An eerie silence has descended over the White House and the Treasury Department as the administration prepares to release a key report on the Terrorism Risk Insurance Act, which expires Dec. 31.[@@]

The report by law must be in the hands of Congress by June 30.

The White House and the Treasury Department will give no hint as to what the report will say and when it will be released, although there is strong speculation it will be presented to Congress late this week.

Sensing a political advantage, Rep. Paul Kanjorski, D-Pa., a ranking member of the House Financial Services Committee, last week castigated the White House for lack of attention to the bill and the House Republican leadership for inaction.

Kanjorski said there is nobody at the appointed level at Treasury to take the bill and marshal it through Congress.

Insurance industry officials have been battling for a year to have the current 3-year plus program extended for 2 years while a more permanent solution with lesser federal involvement is crafted.

These people say that if the report recommends a straightforward 2-year extension as proposed in a bill introduced several months ago by Sens. Robert Bennett, R-Utah, and Christopher Dodd, D-Conn., it will set off immediate action in the House, probably leading to hearings by mid-July in the House Financial Services Committee, as well as the introduction of legislation there by the time Congress leaves for its annual August recess.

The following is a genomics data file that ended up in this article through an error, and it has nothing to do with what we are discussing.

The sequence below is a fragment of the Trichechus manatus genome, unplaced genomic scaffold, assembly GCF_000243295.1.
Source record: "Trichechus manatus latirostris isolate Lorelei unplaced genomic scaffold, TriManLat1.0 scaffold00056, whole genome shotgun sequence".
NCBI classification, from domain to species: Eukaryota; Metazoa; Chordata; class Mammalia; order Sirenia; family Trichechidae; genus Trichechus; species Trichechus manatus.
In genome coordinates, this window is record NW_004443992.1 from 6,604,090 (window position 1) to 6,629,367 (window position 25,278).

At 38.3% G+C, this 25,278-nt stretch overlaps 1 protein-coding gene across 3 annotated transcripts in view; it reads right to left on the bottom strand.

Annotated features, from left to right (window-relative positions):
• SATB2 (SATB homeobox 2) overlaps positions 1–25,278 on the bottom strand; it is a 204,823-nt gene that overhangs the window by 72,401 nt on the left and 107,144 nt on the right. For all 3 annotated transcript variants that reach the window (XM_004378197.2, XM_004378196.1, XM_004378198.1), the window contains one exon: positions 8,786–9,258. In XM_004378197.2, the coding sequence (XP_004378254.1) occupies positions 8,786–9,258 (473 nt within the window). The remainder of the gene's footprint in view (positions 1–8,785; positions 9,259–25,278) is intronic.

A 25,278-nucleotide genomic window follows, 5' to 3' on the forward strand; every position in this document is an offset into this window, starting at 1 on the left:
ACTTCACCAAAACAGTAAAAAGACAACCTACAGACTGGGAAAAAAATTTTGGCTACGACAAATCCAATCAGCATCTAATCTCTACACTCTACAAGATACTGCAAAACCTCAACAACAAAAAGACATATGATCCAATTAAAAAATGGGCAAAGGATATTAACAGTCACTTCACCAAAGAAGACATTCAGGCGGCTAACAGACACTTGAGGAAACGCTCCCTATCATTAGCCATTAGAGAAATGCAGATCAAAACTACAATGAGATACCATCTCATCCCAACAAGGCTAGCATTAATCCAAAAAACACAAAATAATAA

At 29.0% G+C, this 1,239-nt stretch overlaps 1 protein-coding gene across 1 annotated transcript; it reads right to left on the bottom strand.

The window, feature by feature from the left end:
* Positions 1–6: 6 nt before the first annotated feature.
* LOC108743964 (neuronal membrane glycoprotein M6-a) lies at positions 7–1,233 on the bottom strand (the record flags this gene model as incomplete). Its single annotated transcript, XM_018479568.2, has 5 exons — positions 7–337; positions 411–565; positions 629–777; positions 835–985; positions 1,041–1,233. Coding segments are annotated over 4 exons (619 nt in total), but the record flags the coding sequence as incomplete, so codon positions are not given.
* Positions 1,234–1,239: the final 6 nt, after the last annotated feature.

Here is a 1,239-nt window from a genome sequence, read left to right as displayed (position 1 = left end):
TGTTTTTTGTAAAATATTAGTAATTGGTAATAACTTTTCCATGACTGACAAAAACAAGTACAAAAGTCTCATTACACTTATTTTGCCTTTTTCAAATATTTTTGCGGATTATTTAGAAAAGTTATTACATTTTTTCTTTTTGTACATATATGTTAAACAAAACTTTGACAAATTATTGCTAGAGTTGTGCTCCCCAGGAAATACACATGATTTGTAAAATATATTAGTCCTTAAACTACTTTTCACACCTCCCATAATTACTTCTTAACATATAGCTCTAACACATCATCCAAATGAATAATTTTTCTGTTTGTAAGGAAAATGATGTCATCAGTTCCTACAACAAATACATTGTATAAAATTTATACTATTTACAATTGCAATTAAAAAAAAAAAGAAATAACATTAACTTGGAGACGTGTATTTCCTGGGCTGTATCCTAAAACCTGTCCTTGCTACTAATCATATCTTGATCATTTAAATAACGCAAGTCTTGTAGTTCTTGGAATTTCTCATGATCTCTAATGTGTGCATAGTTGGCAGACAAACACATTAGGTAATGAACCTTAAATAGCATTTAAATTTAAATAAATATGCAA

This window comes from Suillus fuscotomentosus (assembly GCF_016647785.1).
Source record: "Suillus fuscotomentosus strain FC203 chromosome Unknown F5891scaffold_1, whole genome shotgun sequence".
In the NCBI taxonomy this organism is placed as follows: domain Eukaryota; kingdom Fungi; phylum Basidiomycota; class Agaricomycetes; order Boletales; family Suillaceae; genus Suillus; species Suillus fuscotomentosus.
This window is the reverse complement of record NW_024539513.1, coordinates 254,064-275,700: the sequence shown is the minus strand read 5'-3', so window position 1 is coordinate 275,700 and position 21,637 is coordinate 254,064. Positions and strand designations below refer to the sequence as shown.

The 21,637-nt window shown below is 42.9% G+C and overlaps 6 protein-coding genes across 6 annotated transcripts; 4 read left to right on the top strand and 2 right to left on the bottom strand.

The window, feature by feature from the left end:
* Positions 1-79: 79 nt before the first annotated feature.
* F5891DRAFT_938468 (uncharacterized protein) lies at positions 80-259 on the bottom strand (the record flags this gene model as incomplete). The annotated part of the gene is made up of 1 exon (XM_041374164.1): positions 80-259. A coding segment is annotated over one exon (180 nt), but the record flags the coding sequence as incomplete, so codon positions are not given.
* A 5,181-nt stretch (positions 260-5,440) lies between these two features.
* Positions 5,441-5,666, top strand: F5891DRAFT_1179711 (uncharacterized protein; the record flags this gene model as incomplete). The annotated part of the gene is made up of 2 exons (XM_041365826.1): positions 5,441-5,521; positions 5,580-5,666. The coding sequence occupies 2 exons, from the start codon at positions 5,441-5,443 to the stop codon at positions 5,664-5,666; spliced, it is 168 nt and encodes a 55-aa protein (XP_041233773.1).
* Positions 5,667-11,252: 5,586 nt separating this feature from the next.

An equally positive result will occur if the report recommends a 1-year extension while providing “contours” as to what the administration will accept as a long-term solution. “Anything that is nebulous is beneficial, setting off immediate action, at least in the House,” one lobbyist says. “Any combination of the above options is acceptable.”

If the report makes no recommendations as to what is acceptable to the administration, “there will be no extension,” the lobbyist says.